Ben Heck shows up how he built his Pinball Portable project. The brain of the system is a Teensy microcontroller. He is using shift registers to lower the microcontroller pin count that is needed. This allows for a nice modular design. A output shift register is used to drive mosfets to drive high current devices such as solenoids, input shift registers are used to capture a bunch of inputs bu using just a few pins on the microcontroller. Ben is also using a nice max7221 chip to drive a 7 segment display, this allows for a serial interface to drive multiplexed 7 segments. In the second video Ben puts the electronics to work in a custom built pinball mini model most of which has been laser cut.


June 10, 2015

The Batteriser

at 11:33 pm. Filed under Electronic Hacks



You may have seen The Batteriser in the news recently. Our friend Dave Jones takes a look at their claims and demonstrates why their claims are total junk. In their patent they use lots of generalization that are not true in reality. A good electronic designer will design a battery powered device to operate to a voltage much lower then they are stating. Dave had a ton of battery powered devices around the lab and guess what, none of them dropped out at the claimed typical cut off voltages.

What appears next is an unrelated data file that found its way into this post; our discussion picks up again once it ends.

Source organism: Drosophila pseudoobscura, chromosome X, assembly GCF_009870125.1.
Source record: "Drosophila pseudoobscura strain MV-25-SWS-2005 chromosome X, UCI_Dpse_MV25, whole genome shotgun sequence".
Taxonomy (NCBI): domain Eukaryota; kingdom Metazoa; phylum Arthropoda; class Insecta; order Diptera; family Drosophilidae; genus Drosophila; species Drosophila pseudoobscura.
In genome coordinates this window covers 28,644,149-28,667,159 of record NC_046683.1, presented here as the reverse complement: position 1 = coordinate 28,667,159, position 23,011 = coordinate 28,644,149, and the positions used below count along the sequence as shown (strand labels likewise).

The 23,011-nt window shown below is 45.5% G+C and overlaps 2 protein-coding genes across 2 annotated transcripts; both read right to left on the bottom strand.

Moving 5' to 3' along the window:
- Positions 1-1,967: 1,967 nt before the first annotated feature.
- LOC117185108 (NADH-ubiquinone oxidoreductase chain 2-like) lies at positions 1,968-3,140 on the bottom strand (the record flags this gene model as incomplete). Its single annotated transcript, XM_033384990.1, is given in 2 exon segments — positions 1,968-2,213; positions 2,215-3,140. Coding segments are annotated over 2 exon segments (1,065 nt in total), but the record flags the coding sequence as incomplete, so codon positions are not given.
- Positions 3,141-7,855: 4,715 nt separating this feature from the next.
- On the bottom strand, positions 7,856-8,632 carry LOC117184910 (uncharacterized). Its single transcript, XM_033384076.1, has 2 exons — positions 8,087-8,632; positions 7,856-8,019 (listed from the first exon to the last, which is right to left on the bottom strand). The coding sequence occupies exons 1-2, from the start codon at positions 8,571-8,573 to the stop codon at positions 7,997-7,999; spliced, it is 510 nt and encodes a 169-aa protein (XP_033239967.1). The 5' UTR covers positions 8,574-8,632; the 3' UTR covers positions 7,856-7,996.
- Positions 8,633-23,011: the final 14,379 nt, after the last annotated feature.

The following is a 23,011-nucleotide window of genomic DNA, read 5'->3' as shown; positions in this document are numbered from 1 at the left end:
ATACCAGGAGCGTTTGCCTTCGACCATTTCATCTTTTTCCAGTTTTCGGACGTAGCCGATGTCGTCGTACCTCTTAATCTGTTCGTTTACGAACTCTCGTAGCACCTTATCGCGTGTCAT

The one thing that I can say that I really like is the very small design of the design, obviously they are slapping their boost convertor onto an existing AA battery so the battery holder must be able to accept the battery with the device attached.


June 4, 2015

Atmel 1284p based Smart Medicine Box

at 1:04 pm. Filed under Electronic Hacks

Atmel 1284p based Smart Medicine Box_2


Keeping track of your pills and when to take them can be easy to forget. There are all sorts of pill storage systems but this Atmel 1284p based Smart Medicine Box project by Mingyuan Huang and Jie Zhang from the Cornell University ECE 4760 program made a proof of concept that helps with this.